I don't recall pestering my mother to make contact after our day of discovery. Of course I wanted her to do so, but I don't remember feeling angst or impatience for her to do so. But I do remember her sitting on the information and doing nothing for a while. Thirty-two years distant, I cannot even tell you how long that "while" was, other than it was longer than I would have waited.
I am also unqualified to write this part of the story. I wasn't there. I didn't witness the phone call. I was not a part of the initial contact, which of course seems like only the natural course of events. A thirty-five-year-old child making her first contact with her sixty-five-year-old mother is something done without your fifteen-year-old son staring you down.
Nobody in my immediate family can call themselves "morning persons." Nobody. If you say you went to bed at midnight, it will probably be followed by, "why so early?" Even today, without the restraints of office hours and regimens, I find I do my best work late at night. It took me a long while after quitting my day job to realize that working until 4 a.m. and sleeping until 11 a.m. is okay.
And so that is how I was informed of my mother's first contact. I was sound asleep in the late morning hours on a November Saturday in 1982 when my mother awakened me with breathless shrieks of "I did it! I did it! I called her! I called her!" After recovering from the initial bleary confusion, I have to admit I was a bit dismayed to have not been witness to this monumental event , especially after having come all this way so intimately involved. But at least from the jubilant expression on my mother's face, I presumed it went well.
On hindsight my mother relayed to me how terrified she was to make that call. Through stories she had read in the press and from the nay-saying friends and relatives that knew of her quest, she heard the typical chorus of warnings:
"You know a lot of these don't go well. She may not want to hear from you."
"She gave you away once. Are you sure you want to handle that rejection again?"
"Calling her is very selfish. She's had a life for thirty-five years that you're just going to upset."
Terrified of all the ways this could go wrong, my mother still picked up the phone on that early Saturday morning. The house was still quiet, and she could do this in a moment of privacy. The dialog is that told to me by my mother, and although the story has been repeated to me numerous times in the past, I would have loved to have had the opportunity again to ask my grandmother Helen again what she heard on her end.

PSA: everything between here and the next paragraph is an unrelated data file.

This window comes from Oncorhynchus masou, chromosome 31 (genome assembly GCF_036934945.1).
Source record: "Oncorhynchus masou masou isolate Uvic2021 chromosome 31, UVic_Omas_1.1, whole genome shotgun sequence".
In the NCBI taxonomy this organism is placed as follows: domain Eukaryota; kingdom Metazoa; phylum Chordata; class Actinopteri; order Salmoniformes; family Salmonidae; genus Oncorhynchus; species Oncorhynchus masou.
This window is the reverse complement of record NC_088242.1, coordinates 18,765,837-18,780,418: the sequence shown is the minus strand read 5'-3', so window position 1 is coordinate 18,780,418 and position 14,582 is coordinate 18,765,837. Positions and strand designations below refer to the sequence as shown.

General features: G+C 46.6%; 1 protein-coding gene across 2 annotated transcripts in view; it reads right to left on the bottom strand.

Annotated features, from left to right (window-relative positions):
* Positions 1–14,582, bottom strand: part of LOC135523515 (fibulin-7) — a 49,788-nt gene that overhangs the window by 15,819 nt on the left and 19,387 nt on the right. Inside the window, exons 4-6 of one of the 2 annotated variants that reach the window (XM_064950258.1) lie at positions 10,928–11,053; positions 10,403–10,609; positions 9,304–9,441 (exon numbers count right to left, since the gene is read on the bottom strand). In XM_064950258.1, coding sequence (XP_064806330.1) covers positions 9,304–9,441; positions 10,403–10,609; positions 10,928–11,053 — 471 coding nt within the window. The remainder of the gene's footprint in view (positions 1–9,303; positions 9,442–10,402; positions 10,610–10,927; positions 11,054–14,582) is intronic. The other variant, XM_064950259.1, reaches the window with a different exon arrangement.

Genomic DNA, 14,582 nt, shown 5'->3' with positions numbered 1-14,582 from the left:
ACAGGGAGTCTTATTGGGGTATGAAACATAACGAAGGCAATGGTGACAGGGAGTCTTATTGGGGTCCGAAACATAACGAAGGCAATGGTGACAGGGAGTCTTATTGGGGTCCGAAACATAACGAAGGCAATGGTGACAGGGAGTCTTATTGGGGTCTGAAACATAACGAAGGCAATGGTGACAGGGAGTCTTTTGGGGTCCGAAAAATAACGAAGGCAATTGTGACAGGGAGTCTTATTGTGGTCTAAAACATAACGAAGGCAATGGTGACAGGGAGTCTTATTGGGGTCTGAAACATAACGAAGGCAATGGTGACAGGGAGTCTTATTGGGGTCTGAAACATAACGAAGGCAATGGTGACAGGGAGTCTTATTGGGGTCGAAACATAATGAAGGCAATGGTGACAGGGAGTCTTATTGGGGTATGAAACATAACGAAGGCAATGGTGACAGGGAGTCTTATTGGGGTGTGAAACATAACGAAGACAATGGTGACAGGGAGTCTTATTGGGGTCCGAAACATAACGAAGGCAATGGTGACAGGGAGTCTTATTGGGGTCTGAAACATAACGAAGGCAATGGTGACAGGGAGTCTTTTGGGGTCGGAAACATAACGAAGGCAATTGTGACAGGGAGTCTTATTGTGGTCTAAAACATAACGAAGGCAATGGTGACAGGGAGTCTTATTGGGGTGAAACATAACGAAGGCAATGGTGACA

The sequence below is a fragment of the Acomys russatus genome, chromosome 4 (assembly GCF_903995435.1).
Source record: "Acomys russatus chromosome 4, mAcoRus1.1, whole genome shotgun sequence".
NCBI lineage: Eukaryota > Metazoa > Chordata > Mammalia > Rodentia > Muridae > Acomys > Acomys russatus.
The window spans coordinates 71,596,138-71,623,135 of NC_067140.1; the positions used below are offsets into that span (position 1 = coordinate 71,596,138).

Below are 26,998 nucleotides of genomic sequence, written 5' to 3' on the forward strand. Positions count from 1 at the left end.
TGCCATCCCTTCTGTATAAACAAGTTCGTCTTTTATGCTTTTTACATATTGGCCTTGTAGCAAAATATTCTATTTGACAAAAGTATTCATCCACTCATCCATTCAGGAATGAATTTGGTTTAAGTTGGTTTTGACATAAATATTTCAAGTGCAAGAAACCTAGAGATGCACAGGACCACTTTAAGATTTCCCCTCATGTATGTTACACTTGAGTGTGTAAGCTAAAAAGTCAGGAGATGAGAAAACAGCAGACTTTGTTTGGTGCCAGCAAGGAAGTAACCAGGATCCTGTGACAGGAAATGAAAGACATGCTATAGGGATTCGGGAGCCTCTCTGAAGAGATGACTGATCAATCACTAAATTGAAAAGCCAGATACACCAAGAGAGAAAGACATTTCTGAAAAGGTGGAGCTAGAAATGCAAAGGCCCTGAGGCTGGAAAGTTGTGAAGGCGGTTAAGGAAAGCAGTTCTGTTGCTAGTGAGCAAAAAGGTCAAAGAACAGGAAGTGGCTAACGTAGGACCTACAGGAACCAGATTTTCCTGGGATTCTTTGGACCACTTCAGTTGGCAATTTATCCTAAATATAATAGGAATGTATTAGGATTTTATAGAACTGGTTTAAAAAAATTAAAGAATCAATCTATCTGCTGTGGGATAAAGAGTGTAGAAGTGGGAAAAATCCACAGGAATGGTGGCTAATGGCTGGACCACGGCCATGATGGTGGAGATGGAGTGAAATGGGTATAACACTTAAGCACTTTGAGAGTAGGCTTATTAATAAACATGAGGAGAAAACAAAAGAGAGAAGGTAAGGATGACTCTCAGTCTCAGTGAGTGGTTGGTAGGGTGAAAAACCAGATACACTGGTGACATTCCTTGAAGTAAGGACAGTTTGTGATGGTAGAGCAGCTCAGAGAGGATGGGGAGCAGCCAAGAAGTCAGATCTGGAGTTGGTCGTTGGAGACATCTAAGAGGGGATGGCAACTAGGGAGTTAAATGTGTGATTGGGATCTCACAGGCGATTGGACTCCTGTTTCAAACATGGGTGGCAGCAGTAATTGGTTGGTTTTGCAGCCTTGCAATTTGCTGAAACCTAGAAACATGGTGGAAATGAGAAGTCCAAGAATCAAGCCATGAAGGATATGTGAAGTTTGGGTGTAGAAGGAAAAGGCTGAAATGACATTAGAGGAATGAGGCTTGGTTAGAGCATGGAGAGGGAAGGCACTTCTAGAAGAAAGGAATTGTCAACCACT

How does one go about introducing yourself as someone's long lost child? Directly, of course.
Carol: "Hello, is this Helen Strukel?"
Carol: "I think you're my mother."
Helen: "What is your name?"
Carol: "It was Carol Sue DePrato."
Helen: "Oh my God! You're my daughter!"
And that was it. There was no confirmation of dates and places of birth, or quizzes as to what my mother knew or didn't know. The identities were confirmed with a simple exchange. But this was immediately followed by a dizzying cacophony of names and details and tidbits of information that my mother had immediately forgotten upon hanging up the phone. When asked about details in which I was interested, my mother's reply was "I don't know" or "I don't remember." I do recall thinking how little she had to offer in the way of concrete information after this monumental phone call. But on the other end, Helen had put down her receiver not having made any notation of my mother's married name, her address or her phone number. Although a plan to meet was already set into motion, had my mother chickened out, Helen would have had no way to find her again. I guess just making contact was enough for the both of them. The rest would come later. Actually, the rest would come the very next day.
What Helen did tell my mother that morning was just by chance her other daughter and granddaughter happened to be there helping her rake leaves. My mother's obvious response: "Sandy?"
"No, Dianne. Your other sister. Your younger sister."
And so the sibling tally went up another notch. My mother now had two brothers and two sisters.
Quickly, a plan was made. Helen would get off the phone and immediately reveal to Dianne she had a sister. My mother's existence had remained a secret to all members of Helen's family until this time, but Helen was not the least deterred from letting everyone know as soon as possible. And once that little housekeeping business was taken care of my mother would meet her mother and two sisters the very next night.
The questions and answers would wait one more day. Contact was made. It was a good start. A very, very good start.